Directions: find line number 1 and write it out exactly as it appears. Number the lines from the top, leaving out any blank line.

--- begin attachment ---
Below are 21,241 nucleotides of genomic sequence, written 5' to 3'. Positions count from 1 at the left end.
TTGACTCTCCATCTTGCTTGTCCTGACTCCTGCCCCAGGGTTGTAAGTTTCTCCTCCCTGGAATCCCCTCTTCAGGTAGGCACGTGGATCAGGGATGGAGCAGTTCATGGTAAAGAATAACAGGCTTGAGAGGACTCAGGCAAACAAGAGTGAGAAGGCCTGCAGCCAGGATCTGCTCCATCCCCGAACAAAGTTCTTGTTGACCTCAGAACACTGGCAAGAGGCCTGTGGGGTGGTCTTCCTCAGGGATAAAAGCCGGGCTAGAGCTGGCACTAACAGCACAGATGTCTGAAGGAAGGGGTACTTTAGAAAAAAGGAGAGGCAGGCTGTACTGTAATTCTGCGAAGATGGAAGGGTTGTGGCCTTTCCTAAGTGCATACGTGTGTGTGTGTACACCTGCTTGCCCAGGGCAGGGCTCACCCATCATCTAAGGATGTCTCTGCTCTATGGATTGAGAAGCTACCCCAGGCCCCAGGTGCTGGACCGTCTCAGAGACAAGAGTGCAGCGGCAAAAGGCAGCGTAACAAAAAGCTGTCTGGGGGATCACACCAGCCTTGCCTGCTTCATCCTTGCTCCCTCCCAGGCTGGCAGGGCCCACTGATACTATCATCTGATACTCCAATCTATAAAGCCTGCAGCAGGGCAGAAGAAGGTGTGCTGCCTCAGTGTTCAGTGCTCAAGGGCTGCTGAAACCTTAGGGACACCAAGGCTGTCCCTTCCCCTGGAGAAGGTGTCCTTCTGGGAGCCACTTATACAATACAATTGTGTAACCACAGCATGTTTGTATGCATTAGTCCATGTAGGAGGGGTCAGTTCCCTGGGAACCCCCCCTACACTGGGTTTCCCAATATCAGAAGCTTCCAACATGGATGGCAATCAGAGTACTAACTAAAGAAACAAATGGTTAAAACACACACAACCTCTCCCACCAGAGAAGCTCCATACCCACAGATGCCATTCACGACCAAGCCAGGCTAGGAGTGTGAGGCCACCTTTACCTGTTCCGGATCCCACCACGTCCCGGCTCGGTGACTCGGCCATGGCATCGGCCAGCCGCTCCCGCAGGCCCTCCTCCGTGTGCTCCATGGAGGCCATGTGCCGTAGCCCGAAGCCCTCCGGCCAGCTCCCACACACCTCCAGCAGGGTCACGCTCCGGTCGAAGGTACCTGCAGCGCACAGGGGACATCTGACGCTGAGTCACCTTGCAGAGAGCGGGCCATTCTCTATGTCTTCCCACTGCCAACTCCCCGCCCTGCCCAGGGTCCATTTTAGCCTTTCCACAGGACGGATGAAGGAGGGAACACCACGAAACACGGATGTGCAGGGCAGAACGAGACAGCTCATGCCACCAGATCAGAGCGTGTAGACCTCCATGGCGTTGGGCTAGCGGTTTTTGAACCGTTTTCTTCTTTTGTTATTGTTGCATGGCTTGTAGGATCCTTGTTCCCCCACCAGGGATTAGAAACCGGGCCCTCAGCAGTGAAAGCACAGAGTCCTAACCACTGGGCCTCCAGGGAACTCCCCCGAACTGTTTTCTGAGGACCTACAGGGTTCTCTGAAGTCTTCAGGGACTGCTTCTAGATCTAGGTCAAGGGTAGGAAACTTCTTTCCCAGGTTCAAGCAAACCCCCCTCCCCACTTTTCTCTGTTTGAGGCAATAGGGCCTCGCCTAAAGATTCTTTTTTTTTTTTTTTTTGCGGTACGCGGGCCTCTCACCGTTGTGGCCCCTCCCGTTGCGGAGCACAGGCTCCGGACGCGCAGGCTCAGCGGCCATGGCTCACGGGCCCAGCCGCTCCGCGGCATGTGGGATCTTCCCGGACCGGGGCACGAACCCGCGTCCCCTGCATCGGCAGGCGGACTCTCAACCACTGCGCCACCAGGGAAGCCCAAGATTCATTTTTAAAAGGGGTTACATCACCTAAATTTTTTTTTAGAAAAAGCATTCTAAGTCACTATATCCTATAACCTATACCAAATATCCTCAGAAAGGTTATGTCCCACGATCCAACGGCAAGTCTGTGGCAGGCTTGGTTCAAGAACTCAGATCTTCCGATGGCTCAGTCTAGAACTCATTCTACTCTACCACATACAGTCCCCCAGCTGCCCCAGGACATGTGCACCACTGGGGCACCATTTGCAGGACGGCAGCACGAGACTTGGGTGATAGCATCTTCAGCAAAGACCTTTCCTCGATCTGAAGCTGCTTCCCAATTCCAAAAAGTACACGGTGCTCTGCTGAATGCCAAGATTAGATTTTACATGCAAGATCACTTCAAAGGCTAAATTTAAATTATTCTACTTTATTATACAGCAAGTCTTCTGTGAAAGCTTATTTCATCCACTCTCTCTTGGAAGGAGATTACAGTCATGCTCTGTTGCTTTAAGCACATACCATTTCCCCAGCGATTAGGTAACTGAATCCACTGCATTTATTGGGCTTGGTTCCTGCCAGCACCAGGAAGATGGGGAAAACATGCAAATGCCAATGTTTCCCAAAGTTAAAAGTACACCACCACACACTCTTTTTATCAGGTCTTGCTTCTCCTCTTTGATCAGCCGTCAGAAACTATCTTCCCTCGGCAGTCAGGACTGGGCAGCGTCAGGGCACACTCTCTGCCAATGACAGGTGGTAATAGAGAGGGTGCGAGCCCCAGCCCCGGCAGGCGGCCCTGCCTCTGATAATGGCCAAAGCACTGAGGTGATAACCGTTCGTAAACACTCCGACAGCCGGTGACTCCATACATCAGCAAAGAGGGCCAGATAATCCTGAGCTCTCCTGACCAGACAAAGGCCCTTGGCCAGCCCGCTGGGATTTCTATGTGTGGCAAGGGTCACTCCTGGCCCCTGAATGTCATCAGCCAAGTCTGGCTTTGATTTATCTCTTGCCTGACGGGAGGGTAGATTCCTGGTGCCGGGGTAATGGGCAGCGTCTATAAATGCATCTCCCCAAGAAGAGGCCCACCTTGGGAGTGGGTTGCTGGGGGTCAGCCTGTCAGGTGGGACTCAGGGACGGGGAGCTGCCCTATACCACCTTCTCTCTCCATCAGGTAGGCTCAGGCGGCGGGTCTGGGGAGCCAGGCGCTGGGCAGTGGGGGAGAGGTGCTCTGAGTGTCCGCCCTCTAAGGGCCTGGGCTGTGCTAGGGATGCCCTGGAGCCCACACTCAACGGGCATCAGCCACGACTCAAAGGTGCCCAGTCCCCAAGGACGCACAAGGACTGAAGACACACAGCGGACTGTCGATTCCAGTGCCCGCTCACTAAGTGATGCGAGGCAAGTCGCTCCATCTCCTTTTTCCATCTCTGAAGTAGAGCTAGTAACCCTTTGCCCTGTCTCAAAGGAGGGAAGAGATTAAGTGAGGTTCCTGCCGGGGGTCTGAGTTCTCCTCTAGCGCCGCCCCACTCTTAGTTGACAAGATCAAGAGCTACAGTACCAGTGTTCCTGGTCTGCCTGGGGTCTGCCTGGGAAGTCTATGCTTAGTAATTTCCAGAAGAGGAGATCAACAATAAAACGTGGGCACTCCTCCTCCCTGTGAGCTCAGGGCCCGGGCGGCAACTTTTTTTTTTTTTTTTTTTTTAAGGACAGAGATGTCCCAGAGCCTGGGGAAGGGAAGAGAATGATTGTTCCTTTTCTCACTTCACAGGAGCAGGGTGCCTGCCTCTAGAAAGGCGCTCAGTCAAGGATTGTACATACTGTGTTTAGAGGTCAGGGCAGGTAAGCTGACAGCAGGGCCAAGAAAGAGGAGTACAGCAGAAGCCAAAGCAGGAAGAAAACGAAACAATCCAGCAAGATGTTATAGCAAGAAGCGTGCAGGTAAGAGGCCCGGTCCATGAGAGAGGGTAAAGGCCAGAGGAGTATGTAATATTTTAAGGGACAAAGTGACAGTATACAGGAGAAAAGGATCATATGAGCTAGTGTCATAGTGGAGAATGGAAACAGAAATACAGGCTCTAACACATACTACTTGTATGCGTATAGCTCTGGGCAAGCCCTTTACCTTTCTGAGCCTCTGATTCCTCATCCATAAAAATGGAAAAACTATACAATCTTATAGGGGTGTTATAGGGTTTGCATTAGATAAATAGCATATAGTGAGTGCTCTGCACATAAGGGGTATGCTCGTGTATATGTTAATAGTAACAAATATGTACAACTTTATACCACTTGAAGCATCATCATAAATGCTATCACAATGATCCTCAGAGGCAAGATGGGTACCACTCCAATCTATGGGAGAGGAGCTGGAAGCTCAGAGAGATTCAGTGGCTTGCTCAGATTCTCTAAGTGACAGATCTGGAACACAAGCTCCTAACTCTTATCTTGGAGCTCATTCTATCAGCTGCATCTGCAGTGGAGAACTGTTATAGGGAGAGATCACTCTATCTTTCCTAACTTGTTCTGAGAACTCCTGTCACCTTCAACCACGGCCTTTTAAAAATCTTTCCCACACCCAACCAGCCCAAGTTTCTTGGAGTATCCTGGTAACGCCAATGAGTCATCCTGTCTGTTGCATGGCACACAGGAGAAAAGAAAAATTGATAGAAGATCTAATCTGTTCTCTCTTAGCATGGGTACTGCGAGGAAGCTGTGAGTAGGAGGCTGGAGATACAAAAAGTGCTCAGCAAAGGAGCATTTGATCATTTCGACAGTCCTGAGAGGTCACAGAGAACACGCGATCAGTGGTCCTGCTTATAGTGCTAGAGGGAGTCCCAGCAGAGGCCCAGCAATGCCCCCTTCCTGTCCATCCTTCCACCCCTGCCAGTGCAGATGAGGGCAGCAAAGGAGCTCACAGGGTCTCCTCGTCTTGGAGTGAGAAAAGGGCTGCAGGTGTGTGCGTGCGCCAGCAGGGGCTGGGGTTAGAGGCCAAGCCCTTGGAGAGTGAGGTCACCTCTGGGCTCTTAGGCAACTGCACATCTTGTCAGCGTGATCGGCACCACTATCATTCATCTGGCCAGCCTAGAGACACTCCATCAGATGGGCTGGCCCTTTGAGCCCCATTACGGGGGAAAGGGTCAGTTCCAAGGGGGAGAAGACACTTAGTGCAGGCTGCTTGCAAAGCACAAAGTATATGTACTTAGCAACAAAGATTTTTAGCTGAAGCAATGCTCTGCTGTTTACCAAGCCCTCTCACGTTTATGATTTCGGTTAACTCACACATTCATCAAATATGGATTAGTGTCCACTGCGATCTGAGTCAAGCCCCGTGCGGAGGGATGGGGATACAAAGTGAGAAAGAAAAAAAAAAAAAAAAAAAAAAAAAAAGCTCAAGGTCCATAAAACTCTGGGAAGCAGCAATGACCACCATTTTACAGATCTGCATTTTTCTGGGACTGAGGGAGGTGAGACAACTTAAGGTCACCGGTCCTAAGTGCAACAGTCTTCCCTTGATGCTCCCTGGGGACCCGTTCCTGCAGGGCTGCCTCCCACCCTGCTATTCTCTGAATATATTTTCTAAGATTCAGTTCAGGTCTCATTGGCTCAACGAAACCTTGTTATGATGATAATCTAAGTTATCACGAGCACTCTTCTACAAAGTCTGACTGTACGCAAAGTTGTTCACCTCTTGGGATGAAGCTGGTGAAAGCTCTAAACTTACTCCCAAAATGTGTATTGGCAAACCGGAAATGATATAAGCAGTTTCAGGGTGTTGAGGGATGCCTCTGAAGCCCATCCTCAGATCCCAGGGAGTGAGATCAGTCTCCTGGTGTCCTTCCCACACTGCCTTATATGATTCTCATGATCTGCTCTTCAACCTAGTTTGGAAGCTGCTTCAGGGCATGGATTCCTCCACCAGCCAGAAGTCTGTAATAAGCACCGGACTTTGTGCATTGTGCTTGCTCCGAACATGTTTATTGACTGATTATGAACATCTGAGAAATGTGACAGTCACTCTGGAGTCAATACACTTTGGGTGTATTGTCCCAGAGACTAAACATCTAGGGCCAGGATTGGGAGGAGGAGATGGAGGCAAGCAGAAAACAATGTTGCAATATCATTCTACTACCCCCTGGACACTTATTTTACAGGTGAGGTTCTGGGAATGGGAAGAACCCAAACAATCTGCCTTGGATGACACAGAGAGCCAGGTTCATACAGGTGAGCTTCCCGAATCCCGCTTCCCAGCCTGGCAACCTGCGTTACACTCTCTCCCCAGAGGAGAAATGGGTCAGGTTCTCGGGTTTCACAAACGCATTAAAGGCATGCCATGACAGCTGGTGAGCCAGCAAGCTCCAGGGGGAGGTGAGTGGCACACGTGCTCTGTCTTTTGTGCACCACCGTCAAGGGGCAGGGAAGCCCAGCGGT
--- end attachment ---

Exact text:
Below are 21,241 nucleotides of genomic sequence, written 5' to 3'. Positions count from 1 at the left end.